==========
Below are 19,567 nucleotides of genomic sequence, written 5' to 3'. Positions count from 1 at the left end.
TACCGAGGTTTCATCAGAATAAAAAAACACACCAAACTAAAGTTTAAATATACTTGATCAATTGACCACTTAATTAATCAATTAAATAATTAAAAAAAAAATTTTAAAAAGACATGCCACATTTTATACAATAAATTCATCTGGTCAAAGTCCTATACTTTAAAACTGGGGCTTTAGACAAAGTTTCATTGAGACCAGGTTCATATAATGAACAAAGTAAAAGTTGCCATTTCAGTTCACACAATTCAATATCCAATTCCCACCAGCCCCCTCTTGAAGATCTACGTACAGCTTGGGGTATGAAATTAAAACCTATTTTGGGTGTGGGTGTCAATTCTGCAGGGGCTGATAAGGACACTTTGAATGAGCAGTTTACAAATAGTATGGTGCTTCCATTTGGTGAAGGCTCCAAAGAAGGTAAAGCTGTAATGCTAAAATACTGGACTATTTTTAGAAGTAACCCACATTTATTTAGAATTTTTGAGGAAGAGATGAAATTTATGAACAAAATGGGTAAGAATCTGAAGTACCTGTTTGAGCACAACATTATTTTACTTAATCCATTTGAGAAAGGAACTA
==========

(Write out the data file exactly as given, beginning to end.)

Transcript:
Below are 19,567 nucleotides of genomic sequence, written 5' to 3'. Positions count from 1 at the left end.
TACCGAGGTTTCATCAGAATAAAAAAACACACCAAACTAAAGTTTAAATATACTTGATCAATTGACCACTTAATTAATCAATTAAATAATTAAAAAAAAAATTTTAAAAAGACATGCCACATTTTATACAATAAATTCATCTGGTCAAAGTCCTATACTTTAAAACTGGGGCTTTAGACAAAGTTTCATTGAGACCAGGTTCATATAATGAACAAAGTAAAAGTTGCCATTTCAGTTCACACAATTCAATATCCAATTCCCACCAGCCCCCTCTTGAAGATCTACGTACAGCTTGGGGTATGAAATTAAAACCTATTTTGGGTGTGGGTGTCAATTCTGCAGGGGCTGATAAGGACACTTTGAATGAGCAGTTTACAAATAGTATGGTGCTTCCATTTGGTGAAGGCTCCAAAGAAGGTAAAGCTGTAATGCTAAAATACTGGACTATTTTTAGAAGTAACCCACATTTATTTAGAATTTTTGAGGAAGAGATGAAATTTATGAACAAAATGGGTAAGAATCTGAAGTACCTGTTTGAGCACAACATTATTTTACTTAATCCATTTGAGAAAGGAACTA